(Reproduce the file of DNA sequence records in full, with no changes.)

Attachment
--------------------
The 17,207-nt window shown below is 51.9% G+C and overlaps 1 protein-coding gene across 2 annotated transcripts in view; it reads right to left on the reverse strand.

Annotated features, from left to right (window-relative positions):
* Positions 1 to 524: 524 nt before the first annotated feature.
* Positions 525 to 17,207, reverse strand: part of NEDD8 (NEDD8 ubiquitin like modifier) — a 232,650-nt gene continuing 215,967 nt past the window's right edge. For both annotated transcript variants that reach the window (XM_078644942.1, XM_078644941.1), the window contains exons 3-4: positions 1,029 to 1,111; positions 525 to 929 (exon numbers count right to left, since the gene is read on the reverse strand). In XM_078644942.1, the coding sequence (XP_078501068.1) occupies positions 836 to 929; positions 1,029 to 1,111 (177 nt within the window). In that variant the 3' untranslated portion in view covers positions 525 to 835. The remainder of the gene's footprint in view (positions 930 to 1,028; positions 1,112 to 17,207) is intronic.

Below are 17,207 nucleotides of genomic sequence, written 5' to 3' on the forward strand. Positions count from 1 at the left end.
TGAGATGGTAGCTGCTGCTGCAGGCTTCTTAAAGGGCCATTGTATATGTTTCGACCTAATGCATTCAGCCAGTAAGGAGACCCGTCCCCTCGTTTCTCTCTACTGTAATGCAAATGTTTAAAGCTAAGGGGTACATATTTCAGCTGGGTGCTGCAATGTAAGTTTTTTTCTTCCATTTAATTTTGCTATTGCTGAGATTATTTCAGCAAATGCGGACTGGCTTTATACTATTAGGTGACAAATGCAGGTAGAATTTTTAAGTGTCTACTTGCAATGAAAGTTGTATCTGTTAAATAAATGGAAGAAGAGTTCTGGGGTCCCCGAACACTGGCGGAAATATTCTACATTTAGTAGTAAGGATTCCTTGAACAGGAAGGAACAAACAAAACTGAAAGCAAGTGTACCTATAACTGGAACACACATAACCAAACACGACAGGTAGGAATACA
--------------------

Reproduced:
The 17,207-nt window shown below is 51.9% G+C and overlaps 1 protein-coding gene across 2 annotated transcripts in view; it reads right to left on the reverse strand.

Annotated features, from left to right (window-relative positions):
* Positions 1 to 524: 524 nt before the first annotated feature.
* Positions 525 to 17,207, reverse strand: part of NEDD8 (NEDD8 ubiquitin like modifier) — a 232,650-nt gene continuing 215,967 nt past the window's right edge. For both annotated transcript variants that reach the window (XM_078644942.1, XM_078644941.1), the window contains exons 3-4: positions 1,029 to 1,111; positions 525 to 929 (exon numbers count right to left, since the gene is read on the reverse strand). In XM_078644942.1, the coding sequence (XP_078501068.1) occupies positions 836 to 929; positions 1,029 to 1,111 (177 nt within the window). In that variant the 3' untranslated portion in view covers positions 525 to 835. The remainder of the gene's footprint in view (positions 930 to 1,028; positions 1,112 to 17,207) is intronic.

Below are 17,207 nucleotides of genomic sequence, written 5' to 3' on the forward strand. Positions count from 1 at the left end.
TGAGATGGTAGCTGCTGCTGCAGGCTTCTTAAAGGGCCATTGTATATGTTTCGACCTAATGCATTCAGCCAGTAAGGAGACCCGTCCCCTCGTTTCTCTCTACTGTAATGCAAATGTTTAAAGCTAAGGGGTACATATTTCAGCTGGGTGCTGCAATGTAAGTTTTTTTCTTCCATTTAATTTTGCTATTGCTGAGATTATTTCAGCAAATGCGGACTGGCTTTATACTATTAGGTGACAAATGCAGGTAGAATTTTTAAGTGTCTACTTGCAATGAAAGTTGTATCTGTTAAATAAATGGAAGAAGAGTTCTGGGGTCCCCGAACACTGGCGGAAATATTCTACATTTAGTAGTAAGGATTCCTTGAACAGGAAGGAACAAACAAAACTGAAAGCAAGTGTACCTATAACTGGAACACACATAACCAAACACGACAGGTAGGAATACA